Performance Improvement 1999. Evaluation of Drug Use Review Demonstration Projects: Final Report


An external evaluation was conducted on drug use review (DUR) demonstration programs within the Medicaid agencies of two States: Washington and Iowa. The States of Georgia and Maryland were included in the study for experimental and comparison purposes. Specifically, the study evaluated the efforts of Project C.A.R.E., a joint project of Washington's Department of Social and Human Services and the University of Washington's School of Pharmacy. The Washington effort was designed to test the effectiveness of payments to pharmacists for the provision of cognitive services. The Iowa Medicaid online prospective drug use review (OPDUR) demonstration project was also evaluated and tested. Both evaluation efforts were designed to improve drug prescription methods by influencing pharmacists’ behavior.

The findings from the evaluations of Project C.A.R.E. and the Iowa OPDUR indicate that prospective drug use review did not affect the frequency of drug problems. According to the study, expenditures on and frequencies in the use of prescription drugs and other medical services also were not measurably affected. Further, analysis of data collected from cognitive services (CS) provision also revealed no evidence of changes in the behavior of pharmacists who received OPDUR messages.

This research study found support for making no changes in DUR requirements. The analysis indicates a more effective use of Medicaid DUR funds would be to encourage more retrospective DUR, establish a way of compensating pharmacists for counseling and educating patients, and to support pharmacists by improving their capacity to prescribe.

The purpose of this study was to test the effectiveness of the drug use review (DUR) demonstration projects in improving drug use and in reducing the negative consequences of drug misuse in the Medicaid programs of Washington and Iowa. If either of these State demonstrations proved effective, the evaluators were also expected to further study the costs of achieving these improvements compared to other policies and programs designed to improve drug use and to reduce the consequences of drug misuse.

Since 1990, the Omnibus Budget Reconciliation Act has required all State Medicaid programs to implement drug use review (DUR). Also required were demonstrations of innovative models of DUR. Therefore, in 1992, the Health Care Financing Administration (HCFA) funded two experiments managed by two State Medicaid agencies: Project C.A.R.E. in the state of Washington, which tests the effects of paying pharmacists to provide cognitive services (CS); and the Iowa Medicaid OPDUR Demonstration Project, which tested online prospective drug use review (OPDUR). This is the final report of a 1993 HCFA-funded external evaluation of both demonstrations.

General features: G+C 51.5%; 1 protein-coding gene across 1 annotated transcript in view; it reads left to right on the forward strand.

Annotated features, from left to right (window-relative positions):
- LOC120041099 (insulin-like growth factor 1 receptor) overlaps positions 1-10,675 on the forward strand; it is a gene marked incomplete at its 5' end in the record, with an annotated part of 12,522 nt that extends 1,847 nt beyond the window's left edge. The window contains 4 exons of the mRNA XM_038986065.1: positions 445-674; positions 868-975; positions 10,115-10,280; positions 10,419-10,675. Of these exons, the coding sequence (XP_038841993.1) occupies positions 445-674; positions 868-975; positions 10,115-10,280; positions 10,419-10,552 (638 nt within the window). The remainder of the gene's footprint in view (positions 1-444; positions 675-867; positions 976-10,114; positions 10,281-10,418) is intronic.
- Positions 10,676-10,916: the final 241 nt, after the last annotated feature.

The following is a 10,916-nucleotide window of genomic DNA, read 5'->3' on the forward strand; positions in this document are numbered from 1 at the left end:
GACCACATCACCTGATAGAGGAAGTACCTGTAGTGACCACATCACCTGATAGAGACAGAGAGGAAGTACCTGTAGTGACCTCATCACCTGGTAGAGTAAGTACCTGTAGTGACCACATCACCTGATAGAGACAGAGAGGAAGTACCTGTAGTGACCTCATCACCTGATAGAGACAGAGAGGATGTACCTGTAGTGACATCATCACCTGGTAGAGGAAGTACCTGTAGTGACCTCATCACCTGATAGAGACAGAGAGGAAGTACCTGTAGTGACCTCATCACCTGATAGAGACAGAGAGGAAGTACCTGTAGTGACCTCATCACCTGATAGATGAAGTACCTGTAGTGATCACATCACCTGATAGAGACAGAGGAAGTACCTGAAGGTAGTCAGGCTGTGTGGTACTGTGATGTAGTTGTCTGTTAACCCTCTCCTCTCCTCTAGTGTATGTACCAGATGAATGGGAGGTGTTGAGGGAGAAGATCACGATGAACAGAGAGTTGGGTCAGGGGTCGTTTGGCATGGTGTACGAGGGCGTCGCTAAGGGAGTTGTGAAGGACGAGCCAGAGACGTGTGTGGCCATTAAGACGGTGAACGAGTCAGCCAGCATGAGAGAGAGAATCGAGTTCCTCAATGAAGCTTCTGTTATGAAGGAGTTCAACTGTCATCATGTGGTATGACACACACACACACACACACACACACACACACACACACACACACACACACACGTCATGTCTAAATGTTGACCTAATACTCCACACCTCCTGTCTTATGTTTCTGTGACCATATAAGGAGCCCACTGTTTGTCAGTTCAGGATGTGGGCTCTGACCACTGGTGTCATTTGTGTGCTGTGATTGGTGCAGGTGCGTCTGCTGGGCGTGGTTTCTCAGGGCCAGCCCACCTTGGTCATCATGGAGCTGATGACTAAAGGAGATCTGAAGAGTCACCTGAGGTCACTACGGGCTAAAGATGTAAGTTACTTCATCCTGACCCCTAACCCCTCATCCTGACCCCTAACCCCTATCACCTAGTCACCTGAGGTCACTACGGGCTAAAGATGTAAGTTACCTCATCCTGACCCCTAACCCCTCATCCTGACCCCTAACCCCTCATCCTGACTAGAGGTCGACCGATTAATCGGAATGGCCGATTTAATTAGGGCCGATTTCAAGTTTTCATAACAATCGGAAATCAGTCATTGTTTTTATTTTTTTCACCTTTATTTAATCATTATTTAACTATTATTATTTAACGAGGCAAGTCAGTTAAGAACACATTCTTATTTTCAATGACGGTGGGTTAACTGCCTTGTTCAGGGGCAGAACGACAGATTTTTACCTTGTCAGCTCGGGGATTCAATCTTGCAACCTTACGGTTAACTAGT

Two methodological tools were used for this evaluation study: The Penn State University (PSU) screener and a bibliographic database. The PSU screener is a knowledge-based research tool used for conducting epidemiologic and economic studies on potentially inappropriate drug therapy. It is capable of examining millions of drug claims records and is intended to be used with large pharmaceutical assistance and Medicaid programs. For this project, the screener was used to compute the occurrence of screen failures for a consistent set of DUR screening criteria across the two demonstration States, as well as the co-experimental and comparison States.

The DUR Outcomes Bibliographic Database was developed as a way of comprehensively and definitively linking DUR screening failures to expected clinical outcomes. The bibliographic review was then used in the selection and evaluation of candidate clinical outcomes.

To test the effects of Project C.A.R.E. on prescription drug use and costs, the evaluation team compared statistical reductions in drug cost and use of Medicaid recipients obtaining prescriptions from demonstration pharmacies against a control group of pharmacies. The same data set, comprised of geographic clusters, was used for the experimental and control groups. This involved random assignments of pharmacies. The study population was the same, with Medicaid recipients who had dual eligibility for Medicare. The sample population included 7,809 elderly subjects and 8,090 non-elderly subjects. Multiple regression models were used to test the study hypotheses.